Friday, January 22, 2010



Derry Church Artisan Chocolates
January 11, 2010

John Keats was right when he said, “A thing of beauty is a joy forever.” Chocolate, with its ephemeral nature, won’t be around forever; but, once tasted, fabulous wares will inform all future chocolate experiences.
As a reviewer I naturally gravitate towards the best quality product; but, aesthetics also play a part. Beauty is not just limited to the visual, it’s visceral, even karmic. Perhaps, the packaging is artistic, or the farmers are treated with generosity and kindness. Maybe it’s the lack of pesticides, original flavor combinations, chocolate artistry and design, or an unusual mission; all grab my attention. Sometimes, it’s a minimalist concept, like the two plain black boxes from chef Eric Cayton at Derry Church Artisan Chocolates.

My absolute favorite bonbon in this collection, of the eleven I sampled (there are 26 in the range) was the Palermo. The experience made me think I was a synesthete (someone whose senses are intertwined in unusual ways, so they can taste a sound, or see a smell), since the lemon flavor was so primal I almost thought I could taste “yellow.” An homage to lemon, countered with bittersweet chocolate and the crunch of roasted sliced almonds.
Cairo, a triangle of Medjool date paste, aged balsamic reduction, in a bittersweet ganache was also unusually good and unique. The mini disc of jaggery, an Indian sweetener of less-processed sugar that tastes like brown sugar and molasses, added textural interest.
New Orleans was a darkly enrobed Bananas Foster milk chocolate ganache with cinnamon, rum, and bananas. This was sublimely well-balanced, no mean feat, since banana can easily overpower anything it’s paired with.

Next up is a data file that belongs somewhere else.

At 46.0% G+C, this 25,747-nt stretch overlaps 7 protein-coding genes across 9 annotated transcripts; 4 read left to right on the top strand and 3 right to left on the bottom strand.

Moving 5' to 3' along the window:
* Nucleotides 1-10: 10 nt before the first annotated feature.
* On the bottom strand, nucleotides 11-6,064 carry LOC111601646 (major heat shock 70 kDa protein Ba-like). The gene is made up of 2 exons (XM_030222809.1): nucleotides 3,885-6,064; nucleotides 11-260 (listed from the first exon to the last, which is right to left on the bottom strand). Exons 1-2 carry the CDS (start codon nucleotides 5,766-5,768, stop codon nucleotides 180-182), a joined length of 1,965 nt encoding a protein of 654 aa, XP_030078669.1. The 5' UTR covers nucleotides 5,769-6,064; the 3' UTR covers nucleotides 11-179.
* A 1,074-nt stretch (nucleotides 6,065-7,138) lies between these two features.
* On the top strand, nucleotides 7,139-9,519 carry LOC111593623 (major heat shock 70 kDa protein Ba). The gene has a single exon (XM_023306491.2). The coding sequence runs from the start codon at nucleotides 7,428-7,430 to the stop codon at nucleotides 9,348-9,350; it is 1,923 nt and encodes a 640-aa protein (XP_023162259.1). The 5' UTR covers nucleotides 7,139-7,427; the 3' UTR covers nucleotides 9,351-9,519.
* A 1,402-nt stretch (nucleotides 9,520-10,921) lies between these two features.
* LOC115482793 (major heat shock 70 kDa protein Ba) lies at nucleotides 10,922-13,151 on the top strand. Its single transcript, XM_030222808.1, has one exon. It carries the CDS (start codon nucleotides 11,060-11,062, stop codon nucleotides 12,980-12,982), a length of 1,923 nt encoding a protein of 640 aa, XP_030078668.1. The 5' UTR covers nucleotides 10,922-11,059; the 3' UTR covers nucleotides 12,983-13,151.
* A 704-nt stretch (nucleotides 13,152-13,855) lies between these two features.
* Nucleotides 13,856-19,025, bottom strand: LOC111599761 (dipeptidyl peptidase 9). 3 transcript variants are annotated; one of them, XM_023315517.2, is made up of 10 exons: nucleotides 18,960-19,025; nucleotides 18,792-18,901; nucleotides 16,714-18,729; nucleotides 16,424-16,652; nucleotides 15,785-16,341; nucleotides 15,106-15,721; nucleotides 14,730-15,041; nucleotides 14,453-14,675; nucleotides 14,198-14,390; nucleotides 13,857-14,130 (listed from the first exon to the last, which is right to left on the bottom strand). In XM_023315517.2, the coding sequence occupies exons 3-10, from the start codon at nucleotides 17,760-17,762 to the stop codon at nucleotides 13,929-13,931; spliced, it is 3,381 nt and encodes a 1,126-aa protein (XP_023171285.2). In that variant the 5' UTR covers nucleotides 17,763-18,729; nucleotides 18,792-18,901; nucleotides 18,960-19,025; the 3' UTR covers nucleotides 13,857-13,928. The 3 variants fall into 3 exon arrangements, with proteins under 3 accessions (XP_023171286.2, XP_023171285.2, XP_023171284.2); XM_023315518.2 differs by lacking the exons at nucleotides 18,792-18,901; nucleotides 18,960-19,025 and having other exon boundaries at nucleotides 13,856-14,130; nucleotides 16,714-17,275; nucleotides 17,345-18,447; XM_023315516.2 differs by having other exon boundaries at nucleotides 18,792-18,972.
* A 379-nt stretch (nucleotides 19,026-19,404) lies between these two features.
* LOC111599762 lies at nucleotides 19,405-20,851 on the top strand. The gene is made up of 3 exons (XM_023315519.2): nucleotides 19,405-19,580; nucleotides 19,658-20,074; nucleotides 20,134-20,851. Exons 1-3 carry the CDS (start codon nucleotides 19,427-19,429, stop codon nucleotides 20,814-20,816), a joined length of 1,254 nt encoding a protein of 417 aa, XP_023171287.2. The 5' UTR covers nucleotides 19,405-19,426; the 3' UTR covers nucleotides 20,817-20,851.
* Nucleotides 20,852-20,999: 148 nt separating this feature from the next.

Rome, a cappuccino milk chocolate ganache in a dark shell, topped with white chocolate mousse and dusted with cocoa was uncontrollably delicious. The mix of flavors and textures made each bite compelling, like a visit to a new country.
Savannah, an elegant rendition of peach crisp piped into a dark chocolate cup, is topped with a bit of cinnamon streusel and drizzled with white chocolate. Unusual, fun, and quite pretty.
San Francisco is a dark square with a puree of organic Black Mission figs, molasses, and roasted walnuts in bittersweet ganache, dusted with demerara sugar crystals. This combination was dense and incredible satisfying.
There are also toffees and caramels of excellent quality, as well as a white chocolate ganache with chipotle peppers that packed some heat.
If it were me, I would stick with anything Chef Eric enrobes in dark chocolate. The shells are all thin, but not so thin you need a micrometer to measure them. Their lovely temper and crisp texture complement every creative interior just beautifully.
Derry Church uses organic cream, butter, and fruit purees. You can taste the way each chocolate is lovingly handmade.
Luckily, we humans have the ability to re-savor things through memory. I will definitely return to that uber lemon ganache with bittersweet chocolate and sliced roasted almonds as the apotheosis of tanginess, depth, and texture. As the Eurythmics used to sing: “Sweet Dreams Are Made of This.”

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